However, in this case, there seems to be some quality evidence that consuming analgesics, like acetaminophen, may be linked to an increased risk of autism.
Let’s look at some of the best data which may support this claim.
This article about omega-3 supplements is a companion piece to my recent article about fatty fish and cardiovascular disease. There is little evidence that two servings of fatty fish, which are filled with omega-3, have any effect on the risk of cardiovascular diseases.
The benefits of omega-3 supplements have always been intriguing to me because it is one supplement that I thought might be useful for improving cardiovascular health based on some clinical evidence. But as I reviewed before, the evidence seemed awfully weak. With this new study, there may be no evidence whatsoever supporting the use of omega-3 supplements, at least for cardiovascular disease.
Nearly 30 years ago, I attended an American Heart Association meeting and sat in on a presentation about fatty fish in the diet. The presenter claimed that two servings of fatty fish helped reduce the risk of cardiovascular events such as stroke, heart attack, and other issues.
This presentation occurred way before I made a presence on the internet debunking nutritional claims. I thought that the researchers behind the study were smarter than me, so who am I to dismiss their claims? Plus, I enjoy fatty fish with my sushi, salmon, and lox with my bagels. I mean, I was already practicing the diet, so my cardiovascular system must be working well.
The study was eventually published, and it became gospel in the cardiology world. Everyone who had anything to do with cardiology — physicians, researchers, cardiovascular device manufacturers — jumped on board with their two servings of fatty fish.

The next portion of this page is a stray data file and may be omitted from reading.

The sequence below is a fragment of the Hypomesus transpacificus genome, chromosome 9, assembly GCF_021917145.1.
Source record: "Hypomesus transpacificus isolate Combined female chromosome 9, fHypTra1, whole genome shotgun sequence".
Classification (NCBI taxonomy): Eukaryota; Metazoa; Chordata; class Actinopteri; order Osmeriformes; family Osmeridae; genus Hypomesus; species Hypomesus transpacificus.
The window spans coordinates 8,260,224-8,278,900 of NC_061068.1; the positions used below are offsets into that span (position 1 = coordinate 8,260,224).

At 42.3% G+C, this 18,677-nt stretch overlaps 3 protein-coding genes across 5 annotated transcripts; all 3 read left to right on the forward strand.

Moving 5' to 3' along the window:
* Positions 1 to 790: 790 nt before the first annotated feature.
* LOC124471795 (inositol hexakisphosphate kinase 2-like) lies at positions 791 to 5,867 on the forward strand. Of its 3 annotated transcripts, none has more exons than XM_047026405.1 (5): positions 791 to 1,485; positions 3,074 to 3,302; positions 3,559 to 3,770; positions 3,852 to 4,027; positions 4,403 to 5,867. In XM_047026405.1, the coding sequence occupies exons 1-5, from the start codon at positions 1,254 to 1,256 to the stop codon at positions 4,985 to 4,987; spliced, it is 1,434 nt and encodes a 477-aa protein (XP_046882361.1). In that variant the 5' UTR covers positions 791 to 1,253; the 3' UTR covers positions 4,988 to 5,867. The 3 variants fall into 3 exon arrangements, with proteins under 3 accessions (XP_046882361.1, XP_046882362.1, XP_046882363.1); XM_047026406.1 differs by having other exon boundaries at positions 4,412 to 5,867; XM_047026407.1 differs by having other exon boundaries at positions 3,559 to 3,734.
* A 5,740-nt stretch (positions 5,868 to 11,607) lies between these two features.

Then I grew up to be a cranky, snarky skeptic. And I wondered if this recommendation was actually supported by science. And that’s when the foundation of this belief that I held crumbled very quickly.
One of the frequently made claims from the alternative medicine world is that vitamin C prevents cancer. Or cures cancer. But is there any real science behind vitamin C and cancer?
Of course, there are over hundreds of different cancers, each with a different etiology, pathophysiology, and prognosis, so it’s rather difficult to believe that vitamin C has that much effect on any of those cancers. But the claims, and their adherents, persist despite the lack of robust evidence supporting these claims.
Frankly, there are just a handful of ways to prevent cancer. One of those ways, eating a balanced diet, implies consuming appropriate amounts of nutrients, like vitamin C, I suppose. But does it mean that taking a handful of vitamin C tablets has some beneficial effect on cancer prevention or treatment? Well, let’s take a look.
Lately, I keep seeing commercials that push aluminum-free deodorants and antiperspirants, and I was wondering if I missed some important health issue that is causing some sort of epidemic across the world. Now, those who debunk anti-vaccine tropes know all about the mythical dangers of aluminum.
You can assume when I hear claims about aluminum in deodorants that I’m going to squint my skeptical eyes and see if there is anything to it.
Many of the claims centers on breast cancer, although some people make claims about autoimmune diseases or kidney diseases are linked to the aluminum in deodorants. I’m going to stick with breast cancer for this article because that’s the focus of many of the claims. And it’s a deep rabbit hole that I had to climb into.